Louis and Pierre the younger would follow in his footsteps, becoming voyageurs paddling canoes between Montreal and the Great Lakes. They eventually were stationed on the Great Lakes and were going down into what was then Louisiana, down the Mississippi and up the Missouri. They were paddling trade goods out and furs back into bases on St Joseph Island in the western part of Lake Huron.
Pierre would find himself a wife in the daughter of a fur trader named Angelique Cadotte from the fur trade family mostly out of Sault Ste Marie. Louis would find himself a native woman as well, Lisette Milikibi, who he would marry in St Anne's on Montreal Island.
The Lepine men were hardy in nature and could accomplish much in life, but had difficulty keeping their women safe and healthy. Pierre the elder would lose a wife and remarry, Pierre the younger would see his wife in danger in a shipwreck and Louis' wife would have difficulty bringing babies into the world, having just one survive into adulthood.
The story of the Shipwreck has its issues. Hired to do a charter late in the shipping season, particularly for sail craft, Captain Hackett would steer the ill fated ship into a charted anchorage marked on the map for such an occasion. That the ship was not completely lost is, in my opinion quite a feat. November gales have claimed much larger and formidable vessels and per history, no one was lost. A sailing vessel can be unwieldly particularly in a storm. The story also tells of a woman and child being lashed to the mast. Some have offered that the child was not so young, but in fact a 10 year old child. This may be true, but the woman, Angelique Lepine, had a child, Therese, who suffered from some disability that would render her unable to look after herself for her entire life. She would be found in a log cabin, dead beside her mother, reasons were not given, but tragically she could not survive without her mother, evidence suggests. Some other indications are that she was debilitated in some way. Jean Baptist Boucher, Jacques son-in-law, would find the pair it was stated.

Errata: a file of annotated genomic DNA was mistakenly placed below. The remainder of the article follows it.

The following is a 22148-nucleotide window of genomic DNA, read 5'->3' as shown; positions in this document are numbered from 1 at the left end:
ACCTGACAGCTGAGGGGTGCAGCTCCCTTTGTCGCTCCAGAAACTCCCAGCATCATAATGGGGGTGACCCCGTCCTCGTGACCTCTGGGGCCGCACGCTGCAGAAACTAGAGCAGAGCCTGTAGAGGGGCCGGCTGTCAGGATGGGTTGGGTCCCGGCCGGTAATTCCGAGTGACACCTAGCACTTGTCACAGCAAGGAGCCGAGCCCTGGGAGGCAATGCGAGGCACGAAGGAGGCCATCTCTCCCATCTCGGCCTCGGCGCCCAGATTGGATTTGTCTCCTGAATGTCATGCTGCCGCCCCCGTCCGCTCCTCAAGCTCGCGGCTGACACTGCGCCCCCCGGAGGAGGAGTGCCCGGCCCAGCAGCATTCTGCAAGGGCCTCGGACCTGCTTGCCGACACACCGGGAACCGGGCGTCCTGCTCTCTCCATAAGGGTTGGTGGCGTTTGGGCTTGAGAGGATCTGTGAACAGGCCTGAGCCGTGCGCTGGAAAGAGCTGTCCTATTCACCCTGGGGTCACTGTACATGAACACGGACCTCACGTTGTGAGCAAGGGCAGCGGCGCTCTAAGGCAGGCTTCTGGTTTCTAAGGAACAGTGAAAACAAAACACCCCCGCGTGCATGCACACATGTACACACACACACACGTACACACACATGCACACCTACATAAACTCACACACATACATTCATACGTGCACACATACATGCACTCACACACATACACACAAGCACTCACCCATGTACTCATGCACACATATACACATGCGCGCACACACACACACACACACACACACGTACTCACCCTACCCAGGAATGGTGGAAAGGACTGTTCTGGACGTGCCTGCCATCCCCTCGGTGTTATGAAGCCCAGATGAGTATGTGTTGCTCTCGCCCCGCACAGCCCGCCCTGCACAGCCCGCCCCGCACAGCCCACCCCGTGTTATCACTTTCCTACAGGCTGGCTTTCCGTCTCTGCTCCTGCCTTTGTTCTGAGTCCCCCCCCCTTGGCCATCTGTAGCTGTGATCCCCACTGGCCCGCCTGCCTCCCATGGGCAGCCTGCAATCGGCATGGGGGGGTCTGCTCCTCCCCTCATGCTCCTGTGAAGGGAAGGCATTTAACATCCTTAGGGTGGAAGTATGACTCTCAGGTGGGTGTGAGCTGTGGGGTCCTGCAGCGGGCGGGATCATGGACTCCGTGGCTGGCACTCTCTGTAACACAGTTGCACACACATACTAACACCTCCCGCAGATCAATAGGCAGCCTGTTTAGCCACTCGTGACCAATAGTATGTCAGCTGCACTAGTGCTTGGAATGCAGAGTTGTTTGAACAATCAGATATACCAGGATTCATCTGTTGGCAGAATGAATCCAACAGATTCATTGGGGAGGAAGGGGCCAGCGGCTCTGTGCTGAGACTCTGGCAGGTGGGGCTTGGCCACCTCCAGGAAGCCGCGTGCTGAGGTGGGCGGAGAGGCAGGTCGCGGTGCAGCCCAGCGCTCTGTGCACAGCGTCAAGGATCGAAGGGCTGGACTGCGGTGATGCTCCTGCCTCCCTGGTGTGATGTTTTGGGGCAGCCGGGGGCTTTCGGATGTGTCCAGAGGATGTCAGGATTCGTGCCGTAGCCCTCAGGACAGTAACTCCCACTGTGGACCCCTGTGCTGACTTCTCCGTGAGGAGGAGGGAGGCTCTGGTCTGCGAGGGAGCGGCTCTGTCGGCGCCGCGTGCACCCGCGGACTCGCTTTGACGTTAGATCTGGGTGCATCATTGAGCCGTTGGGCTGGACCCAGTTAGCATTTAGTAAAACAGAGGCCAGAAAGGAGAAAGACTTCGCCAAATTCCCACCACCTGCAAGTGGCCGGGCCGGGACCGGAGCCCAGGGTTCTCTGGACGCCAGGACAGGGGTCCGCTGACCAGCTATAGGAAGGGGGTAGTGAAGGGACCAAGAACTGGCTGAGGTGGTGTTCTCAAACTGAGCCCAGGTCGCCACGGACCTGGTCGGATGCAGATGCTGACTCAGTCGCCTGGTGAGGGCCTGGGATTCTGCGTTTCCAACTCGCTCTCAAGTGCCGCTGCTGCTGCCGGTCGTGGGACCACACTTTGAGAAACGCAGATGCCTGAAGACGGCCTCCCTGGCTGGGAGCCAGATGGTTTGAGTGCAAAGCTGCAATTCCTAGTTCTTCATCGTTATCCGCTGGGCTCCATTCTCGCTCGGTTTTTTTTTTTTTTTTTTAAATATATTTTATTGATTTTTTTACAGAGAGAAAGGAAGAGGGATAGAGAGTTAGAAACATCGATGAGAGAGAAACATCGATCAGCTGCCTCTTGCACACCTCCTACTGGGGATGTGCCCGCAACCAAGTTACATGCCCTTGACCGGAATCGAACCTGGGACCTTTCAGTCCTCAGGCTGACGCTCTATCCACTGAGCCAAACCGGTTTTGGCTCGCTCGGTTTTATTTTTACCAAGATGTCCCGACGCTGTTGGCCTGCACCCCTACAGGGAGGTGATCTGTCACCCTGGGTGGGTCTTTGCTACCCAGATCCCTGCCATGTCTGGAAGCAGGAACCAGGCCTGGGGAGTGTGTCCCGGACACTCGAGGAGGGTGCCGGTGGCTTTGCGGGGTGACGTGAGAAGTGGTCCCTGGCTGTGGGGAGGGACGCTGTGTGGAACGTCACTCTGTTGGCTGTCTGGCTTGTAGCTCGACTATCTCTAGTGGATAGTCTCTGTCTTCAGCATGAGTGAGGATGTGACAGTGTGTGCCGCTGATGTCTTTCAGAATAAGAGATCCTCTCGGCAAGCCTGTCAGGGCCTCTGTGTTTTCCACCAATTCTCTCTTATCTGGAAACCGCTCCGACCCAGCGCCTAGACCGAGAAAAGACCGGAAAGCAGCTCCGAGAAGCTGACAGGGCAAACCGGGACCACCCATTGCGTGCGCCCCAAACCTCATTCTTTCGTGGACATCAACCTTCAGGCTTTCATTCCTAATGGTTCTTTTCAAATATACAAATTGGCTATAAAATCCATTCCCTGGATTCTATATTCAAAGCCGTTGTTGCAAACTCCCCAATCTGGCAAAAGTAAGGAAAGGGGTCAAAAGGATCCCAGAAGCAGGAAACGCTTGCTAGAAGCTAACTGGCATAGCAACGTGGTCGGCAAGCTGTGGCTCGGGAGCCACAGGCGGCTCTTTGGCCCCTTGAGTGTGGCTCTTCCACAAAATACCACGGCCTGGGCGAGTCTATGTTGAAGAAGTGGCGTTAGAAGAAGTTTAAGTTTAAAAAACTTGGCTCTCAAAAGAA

Commonly, we all know the ship as the Alice Hackett, but no Alice Hackett ever was registered. The ship could have been the Cincinnati, or go by another name. The ship wasn't a complete loss, some of the voyageurs travelling to Penetang returned and set up a fishing camp on shore, probably using some planks from its superstructure.
Louis would marry Lisette at Ste Anne's on Montreal Island in 1810. In 1825, while still on Drummond island and preparing for the trip ahead, Louis and Lisette would find their daughter gravely ill, so much so that at the midnight hour, without a priest in town (there was no resident priest) they called on Dedin Revol, a sort of deacon on the island, to baptize the baby as Lisette Lepine.
Louis and Jacques, lifelong friends did an amazing thing in 1828. They convinced their wives that they could pile their families on a batteaux, a flat bottomed scow, with two horses and another family. This batteau they floated across most of Georgian Bay to Penetanguishene, where Louis and Jacques, side by each, carved out a lot and dwelling before moving to Lafontaine. They did this with three men, three women, two horses and 8 children. An amazing feat in itself.
So the Lepines and the Laramies together to the end, would display friendship that could only be shared by people who had been through many hardships in life. Paddling a canoe, then a batteau across the entire width of Georgian Bay. Having children parish and debtors in pursuit. All things that the ordinary French Canadian settler would endure and thrive through in their lives in early and mid 19th century life.
Art Duval Pipesmoke of the Past